Kindred's Schmitz aiming for revenge in state wrestling semifinal rematch

Lisbon's Josh Shearer credits family, teammates for turnaround from second-string heavyweight to undefeated semifinalist

Kindred’s Carter Schmitz, top, wrestles Lisbon’s Mike Nelson at the 2021 NDHSAA Class B State Wrestling Tournament quarterfinals on Thursday, Feb. 18, at the Fargodome. Alyssa Goelzer / The Forum

FARGO — Kindred’s Carter Schmitz is looking for payback in the North Dakota Class B state wrestling tournament semifinals.

The fourth-seeded, 132-pound wrestler will face Williams County’s Ethan Wonser in Friday’s semifinal round in a rematch of last year’s 126-pound championship match. Wonser won a tightly contested 2-1 decision over Schmitz last year, but the Vikings’ grappler is ready for another shot in a loaded 132-pound weight class.

“I didn’t get to see either the 1 or 2 seed before the state tournament. It’ll be a surprise facing Ethan Wonser as the 1 seed,” Schmitz said. “It was a good battle that we had last year. I’m looking forward to scrapping it out with him again in the semifinals this year.”

Each of the top-four 132-pounders were top-three finishers at state last year. No. 1 Wonser was first and No. 4 Schmitz was second at 126. No. 3 Marshall Lindgren of South Border was the state champion at 120, No. 4 Cade Warbis of Hettinger-Scranton was third at 132 and No. 5 Mike Nelson of Lisbon was third at 113.

Schmitz was a state champion at 106 as an eighth-grader in 2018, third at 106 as a seventh-grader in 2017, and second at 120 as a ninth-grader in 2019.


The two semifinal matches are Schmitz against Wonser and Lindgren against Warbis.

“It feels good to be back to the second day,” Schmitz said. “The second day is where it all happens.”

Schmitz got to the second day by winning a pair of matches on Thursday. After a first-round bye, he pinned Kenmare-Bowbells’ Landan Spear in 27 seconds in the first second round. He then defeated Nelson 6-1 in the quarterfinals.

Schmitz led the quarterfinal 4-1 going into the third period, powered by a takedown 47 seconds into the first and another takedown 42 seconds into the second. He got a reversal early in the third to take a 6-1 lead and knew he had it locked up from there.

“That reversal definitely seals it up for me,” Schmitz said. “When I get ahead by at least five, then I know it’s about wrapped up even if it’s still early in the third. I know I can fight my way out of moves if somebody gets me in them, or I can play it off or just keep going back at it and get my points at it.”

Nelson reached the quarters with a pair of pins in the first two rounds. He pinned Bishop Ryan’s Parker Baier in 39 seconds in the first round and Harvey Wells County’s Kayl Sieg in 3:28 in the second round.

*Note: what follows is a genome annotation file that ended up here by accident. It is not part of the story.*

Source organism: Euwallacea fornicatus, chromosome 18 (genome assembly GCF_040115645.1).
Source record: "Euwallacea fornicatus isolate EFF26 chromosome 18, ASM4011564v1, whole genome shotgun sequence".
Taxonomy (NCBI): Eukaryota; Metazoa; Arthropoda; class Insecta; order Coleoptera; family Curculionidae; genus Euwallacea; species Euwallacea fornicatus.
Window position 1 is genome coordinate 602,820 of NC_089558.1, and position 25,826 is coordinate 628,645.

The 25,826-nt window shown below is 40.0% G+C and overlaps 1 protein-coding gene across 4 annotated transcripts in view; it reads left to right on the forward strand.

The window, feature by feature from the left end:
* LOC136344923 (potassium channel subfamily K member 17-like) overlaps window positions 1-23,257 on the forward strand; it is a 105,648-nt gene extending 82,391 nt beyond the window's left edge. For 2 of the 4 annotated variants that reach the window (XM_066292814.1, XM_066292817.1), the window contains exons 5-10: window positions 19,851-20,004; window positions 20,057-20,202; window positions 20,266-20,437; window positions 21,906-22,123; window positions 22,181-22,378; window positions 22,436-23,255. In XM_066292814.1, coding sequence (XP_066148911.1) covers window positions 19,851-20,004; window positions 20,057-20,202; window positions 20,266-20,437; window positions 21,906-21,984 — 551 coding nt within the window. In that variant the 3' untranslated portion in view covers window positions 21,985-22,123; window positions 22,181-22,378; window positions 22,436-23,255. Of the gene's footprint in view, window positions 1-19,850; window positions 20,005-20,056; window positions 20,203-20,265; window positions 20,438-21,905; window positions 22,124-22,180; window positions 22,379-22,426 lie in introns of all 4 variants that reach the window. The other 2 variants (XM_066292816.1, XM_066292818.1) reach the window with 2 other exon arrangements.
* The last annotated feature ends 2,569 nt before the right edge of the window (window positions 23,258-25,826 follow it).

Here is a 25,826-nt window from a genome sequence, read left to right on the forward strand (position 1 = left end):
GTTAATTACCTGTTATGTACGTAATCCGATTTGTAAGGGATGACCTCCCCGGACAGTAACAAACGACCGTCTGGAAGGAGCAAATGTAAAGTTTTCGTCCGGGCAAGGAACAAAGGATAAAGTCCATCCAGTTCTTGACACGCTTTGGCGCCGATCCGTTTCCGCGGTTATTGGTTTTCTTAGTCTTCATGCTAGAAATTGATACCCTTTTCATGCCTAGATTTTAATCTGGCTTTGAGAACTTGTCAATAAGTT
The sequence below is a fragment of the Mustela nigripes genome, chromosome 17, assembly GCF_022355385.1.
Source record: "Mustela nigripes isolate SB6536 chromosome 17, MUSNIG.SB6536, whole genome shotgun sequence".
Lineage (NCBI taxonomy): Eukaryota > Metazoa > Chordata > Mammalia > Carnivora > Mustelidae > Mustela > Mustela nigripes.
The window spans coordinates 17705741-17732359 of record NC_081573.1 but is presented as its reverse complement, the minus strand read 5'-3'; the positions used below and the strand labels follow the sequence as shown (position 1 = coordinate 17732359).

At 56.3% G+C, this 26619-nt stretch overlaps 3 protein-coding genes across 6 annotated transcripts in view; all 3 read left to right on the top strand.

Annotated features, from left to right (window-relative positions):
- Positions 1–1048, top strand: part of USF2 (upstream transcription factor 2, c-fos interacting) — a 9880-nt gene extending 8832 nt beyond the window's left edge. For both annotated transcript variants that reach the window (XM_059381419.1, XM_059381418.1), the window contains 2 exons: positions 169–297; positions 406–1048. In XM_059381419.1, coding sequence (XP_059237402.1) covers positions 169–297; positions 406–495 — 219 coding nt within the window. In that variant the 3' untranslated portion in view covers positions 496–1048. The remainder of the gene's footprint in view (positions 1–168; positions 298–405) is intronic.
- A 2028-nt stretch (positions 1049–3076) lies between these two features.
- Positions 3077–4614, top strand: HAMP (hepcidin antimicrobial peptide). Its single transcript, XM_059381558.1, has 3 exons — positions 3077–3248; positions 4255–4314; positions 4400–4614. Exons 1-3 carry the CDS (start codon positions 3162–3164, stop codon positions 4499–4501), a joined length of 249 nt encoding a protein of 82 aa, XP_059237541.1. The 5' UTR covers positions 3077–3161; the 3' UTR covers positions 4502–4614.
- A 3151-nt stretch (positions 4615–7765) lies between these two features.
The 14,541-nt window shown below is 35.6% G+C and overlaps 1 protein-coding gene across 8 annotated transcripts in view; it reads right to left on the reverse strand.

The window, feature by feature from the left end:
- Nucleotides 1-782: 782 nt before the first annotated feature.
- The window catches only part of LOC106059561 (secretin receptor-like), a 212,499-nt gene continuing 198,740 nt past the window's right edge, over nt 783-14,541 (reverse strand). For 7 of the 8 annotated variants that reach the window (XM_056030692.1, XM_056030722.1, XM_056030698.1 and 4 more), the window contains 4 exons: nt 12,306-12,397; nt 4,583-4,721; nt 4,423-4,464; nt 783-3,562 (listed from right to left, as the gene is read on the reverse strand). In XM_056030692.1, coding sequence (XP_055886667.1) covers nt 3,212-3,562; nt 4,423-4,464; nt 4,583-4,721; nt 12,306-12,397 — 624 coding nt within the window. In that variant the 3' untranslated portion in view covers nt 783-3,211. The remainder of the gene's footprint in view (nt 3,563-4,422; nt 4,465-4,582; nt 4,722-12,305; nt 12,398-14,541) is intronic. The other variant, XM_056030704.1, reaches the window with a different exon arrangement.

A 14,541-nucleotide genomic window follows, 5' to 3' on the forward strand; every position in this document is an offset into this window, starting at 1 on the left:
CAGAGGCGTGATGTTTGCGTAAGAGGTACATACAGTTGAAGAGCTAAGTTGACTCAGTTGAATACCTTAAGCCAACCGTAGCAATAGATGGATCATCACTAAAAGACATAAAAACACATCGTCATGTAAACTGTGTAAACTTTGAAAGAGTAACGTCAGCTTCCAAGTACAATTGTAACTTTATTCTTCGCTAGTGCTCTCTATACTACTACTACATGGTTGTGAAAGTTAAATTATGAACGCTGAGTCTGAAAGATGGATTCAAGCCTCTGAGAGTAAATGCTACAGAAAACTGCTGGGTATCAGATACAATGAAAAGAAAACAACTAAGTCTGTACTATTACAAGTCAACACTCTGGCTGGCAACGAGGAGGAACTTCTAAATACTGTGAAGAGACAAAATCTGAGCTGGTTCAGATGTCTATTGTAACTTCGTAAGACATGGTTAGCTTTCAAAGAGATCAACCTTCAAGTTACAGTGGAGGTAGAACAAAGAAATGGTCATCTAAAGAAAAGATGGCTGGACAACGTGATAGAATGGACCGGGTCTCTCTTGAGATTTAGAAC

Lindgren had a first-round bye before pinning Central Cass’ Ryker Bruesch in the second round and won a 9-0 major decision over No. 6 Carson Brown of Pembina County North.

Lindgren took down Brown in the first period, scored a takedown and three back points in the second and got a takedown in the third.

The 132-pounder is one of six Mustangs to make it to the semifinals. He's joined by 195 No. 1 Nathan Schauer, 220 No. 2 Ashton Peterson, 120 No. 5 Tristan Lepp, 145 No. 4 Jon Shockley and 152 No. 6 Baxter Sand.

From second string to semifinals

Lisbon junior heavyweight Josh Shearer was a second-stringer last year. This year he is undefeated going into the state semifinals.

He said the turnaround from last year to this season is all about having a winning mentality, and the support of his family and his teammates. He came into the season 35 pounds overweight, needing to cut down from 320 to reach the 285 weight limit for heavyweights. His family and teammates pushed him to attack the season, cut down and have his best season possible.

“To go from second-string heavyweight to having such a good start to this year has been awesome,” Shearer said. “It was just my team and my mom really pushing me hard to get down to this 285. It’s really paid off a lot and I owe them all the credit. If they wouldn't have pushed me, I wouldn’t have done it. I’d probably still be at home right now eating Dot’s pretzels.”

Shearer went 2-0 on Thursday, pinning Bowman County’s Wyatt Roberts in 1:08 in the round of 16, and beating No. 5 Rhett Moch of Ellendale-Edgeley-Kulm 8-4 in the quarterfinal.

Shearer built up a 5-0 lead over Moch in the first period, but Moch took the second 4-1 to send it into the third with Shearer leading 6-4. The Broncos heavyweight scored a reversal right away to open the third and rode it out from there.


Shearer will face No. 1 seed Nick Hodges (25-3) of Velva in the semifinals.

“Rhett is a big leg rider. This was my third time wrestling him, so I knew he was going to put a leg in,” Shearer said. “So I had my hand ready to grab it and just go over. It was a good strategy to get that reversal.”

Shearer is one of six Broncos to make it to the semifinals. He’s joined by No. 2 120-pounder Blaze Reinke, No. 1 Boeden Greenley (152), No. 2 Jaden Schmidt (160), No. 1 Jordan Sours (170) and No. 3 Averey Dick (195).

Greenley, a two-time state champion, only needed about two and a half minutes to win three matches on Thursday. He won in 12 seconds in the first round, 47 seconds in the second round and 1:37 in the quarterfinals. He faces New Salem-Almont’s Ethan Hammons in the semifinals.

“I was really proud of all of my teammates, especially those younger guys never having been around here before,” said Schmidt, who had a 17-second pin in the first round, a 4:36 pin in the second and won a 7-1 decision in the quarterfinal. “Even if some of them aren’t winning, they’re learning. And I love seeing my classmates and everybody else on the team winning. It’s great.”

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